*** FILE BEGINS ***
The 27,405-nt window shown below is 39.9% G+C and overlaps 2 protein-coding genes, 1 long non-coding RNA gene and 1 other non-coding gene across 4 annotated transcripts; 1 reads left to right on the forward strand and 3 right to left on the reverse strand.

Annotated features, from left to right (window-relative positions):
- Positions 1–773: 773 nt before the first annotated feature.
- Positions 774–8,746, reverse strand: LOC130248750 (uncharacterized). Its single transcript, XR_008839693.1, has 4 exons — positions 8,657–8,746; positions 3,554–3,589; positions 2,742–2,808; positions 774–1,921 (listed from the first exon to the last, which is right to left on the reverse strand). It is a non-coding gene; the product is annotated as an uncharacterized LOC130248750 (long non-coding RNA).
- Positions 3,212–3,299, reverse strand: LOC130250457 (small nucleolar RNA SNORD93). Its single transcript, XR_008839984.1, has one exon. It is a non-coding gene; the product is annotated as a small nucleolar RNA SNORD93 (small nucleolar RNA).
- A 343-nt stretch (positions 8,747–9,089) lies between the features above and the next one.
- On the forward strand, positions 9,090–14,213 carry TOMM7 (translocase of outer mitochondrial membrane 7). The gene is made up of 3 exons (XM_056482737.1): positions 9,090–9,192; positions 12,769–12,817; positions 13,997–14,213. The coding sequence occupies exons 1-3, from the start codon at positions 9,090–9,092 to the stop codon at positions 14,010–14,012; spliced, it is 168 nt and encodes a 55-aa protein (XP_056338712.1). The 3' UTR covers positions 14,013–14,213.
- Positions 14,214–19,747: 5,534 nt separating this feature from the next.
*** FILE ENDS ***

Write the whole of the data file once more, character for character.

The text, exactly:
The 27,405-nt window shown below is 39.9% G+C and overlaps 2 protein-coding genes, 1 long non-coding RNA gene and 1 other non-coding gene across 4 annotated transcripts; 1 reads left to right on the forward strand and 3 right to left on the reverse strand.

Annotated features, from left to right (window-relative positions):
- Positions 1–773: 773 nt before the first annotated feature.
- Positions 774–8,746, reverse strand: LOC130248750 (uncharacterized). Its single transcript, XR_008839693.1, has 4 exons — positions 8,657–8,746; positions 3,554–3,589; positions 2,742–2,808; positions 774–1,921 (listed from the first exon to the last, which is right to left on the reverse strand). It is a non-coding gene; the product is annotated as an uncharacterized LOC130248750 (long non-coding RNA).
- Positions 3,212–3,299, reverse strand: LOC130250457 (small nucleolar RNA SNORD93). Its single transcript, XR_008839984.1, has one exon. It is a non-coding gene; the product is annotated as a small nucleolar RNA SNORD93 (small nucleolar RNA).
- A 343-nt stretch (positions 8,747–9,089) lies between the features above and the next one.
- On the forward strand, positions 9,090–14,213 carry TOMM7 (translocase of outer mitochondrial membrane 7). The gene is made up of 3 exons (XM_056482737.1): positions 9,090–9,192; positions 12,769–12,817; positions 13,997–14,213. The coding sequence occupies exons 1-3, from the start codon at positions 9,090–9,092 to the stop codon at positions 14,010–14,012; spliced, it is 168 nt and encodes a 55-aa protein (XP_056338712.1). The 3' UTR covers positions 14,013–14,213.
- Positions 14,214–19,747: 5,534 nt separating this feature from the next.